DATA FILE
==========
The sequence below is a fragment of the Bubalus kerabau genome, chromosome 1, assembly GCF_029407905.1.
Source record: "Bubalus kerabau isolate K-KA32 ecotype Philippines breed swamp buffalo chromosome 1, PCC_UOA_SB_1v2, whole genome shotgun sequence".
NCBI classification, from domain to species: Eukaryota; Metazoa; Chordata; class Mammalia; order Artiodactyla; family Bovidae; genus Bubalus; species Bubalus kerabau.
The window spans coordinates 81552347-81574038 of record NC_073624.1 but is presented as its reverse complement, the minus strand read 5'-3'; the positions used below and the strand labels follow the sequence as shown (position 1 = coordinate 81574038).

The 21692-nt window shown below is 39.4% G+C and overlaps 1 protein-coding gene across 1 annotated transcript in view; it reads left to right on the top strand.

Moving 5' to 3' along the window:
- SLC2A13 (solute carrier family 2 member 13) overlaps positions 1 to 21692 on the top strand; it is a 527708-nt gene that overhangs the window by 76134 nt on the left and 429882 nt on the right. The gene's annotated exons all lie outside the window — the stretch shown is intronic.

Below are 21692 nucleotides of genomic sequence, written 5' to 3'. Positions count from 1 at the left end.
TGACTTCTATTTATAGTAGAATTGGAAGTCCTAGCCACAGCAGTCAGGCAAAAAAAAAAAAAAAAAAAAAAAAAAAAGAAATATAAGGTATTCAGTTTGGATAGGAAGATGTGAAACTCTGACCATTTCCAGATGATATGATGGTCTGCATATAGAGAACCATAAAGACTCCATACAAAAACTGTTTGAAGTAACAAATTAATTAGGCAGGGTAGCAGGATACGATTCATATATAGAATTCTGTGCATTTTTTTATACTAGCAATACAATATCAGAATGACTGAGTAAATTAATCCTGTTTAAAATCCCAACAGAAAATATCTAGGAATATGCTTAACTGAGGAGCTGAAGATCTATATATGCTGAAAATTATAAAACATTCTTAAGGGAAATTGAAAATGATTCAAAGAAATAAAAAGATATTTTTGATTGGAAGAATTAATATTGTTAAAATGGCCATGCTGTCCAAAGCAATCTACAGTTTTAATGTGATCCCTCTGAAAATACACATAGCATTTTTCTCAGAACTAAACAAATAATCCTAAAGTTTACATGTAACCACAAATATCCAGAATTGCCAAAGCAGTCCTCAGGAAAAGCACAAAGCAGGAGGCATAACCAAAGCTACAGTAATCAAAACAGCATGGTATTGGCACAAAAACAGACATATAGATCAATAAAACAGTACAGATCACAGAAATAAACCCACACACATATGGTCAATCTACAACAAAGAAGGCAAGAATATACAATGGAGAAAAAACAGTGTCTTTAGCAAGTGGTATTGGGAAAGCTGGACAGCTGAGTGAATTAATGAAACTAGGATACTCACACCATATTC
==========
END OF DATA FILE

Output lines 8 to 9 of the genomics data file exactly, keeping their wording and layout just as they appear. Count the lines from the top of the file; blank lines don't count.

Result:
Below are 21692 nucleotides of genomic sequence, written 5' to 3'. Positions count from 1 at the left end.
TGACTTCTATTTATAGTAGAATTGGAAGTCCTAGCCACAGCAGTCAGGCAAAAAAAAAAAAAAAAAAAAAAAAAAAAGAAATATAAGGTATTCAGTTTGGATAGGAAGATGTGAAACTCTGACCATTTCCAGATGATATGATGGTCTGCATATAGAGAACCATAAAGACTCCATACAAAAACTGTTTGAAGTAACAAATTAATTAGGCAGGGTAGCAGGATACGATTCATATATAGAATTCTGTGCATTTTTTTATACTAGCAATACAATATCAGAATGACTGAGTAAATTAATCCTGTTTAAAATCCCAACAGAAAATATCTAGGAATATGCTTAACTGAGGAGCTGAAGATCTATATATGCTGAAAATTATAAAACATTCTTAAGGGAAATTGAAAATGATTCAAAGAAATAAAAAGATATTTTTGATTGGAAGAATTAATATTGTTAAAATGGCCATGCTGTCCAAAGCAATCTACAGTTTTAATGTGATCCCTCTGAAAATACACATAGCATTTTTCTCAGAACTAAACAAATAATCCTAAAGTTTACATGTAACCACAAATATCCAGAATTGCCAAAGCAGTCCTCAGGAAAAGCACAAAGCAGGAGGCATAACCAAAGCTACAGTAATCAAAACAGCATGGTATTGGCACAAAAACAGACATATAGATCAATAAAACAGTACAGATCACAGAAATAAACCCACACACATATGGTCAATCTACAACAAAGAAGGCAAGAATATACAATGGAGAAAAAACAGTGTCTTTAGCAAGTGGTATTGGGAAAGCTGGACAGCTGAGTGAATTAATGAAACTAGGATACTCACACCATATTC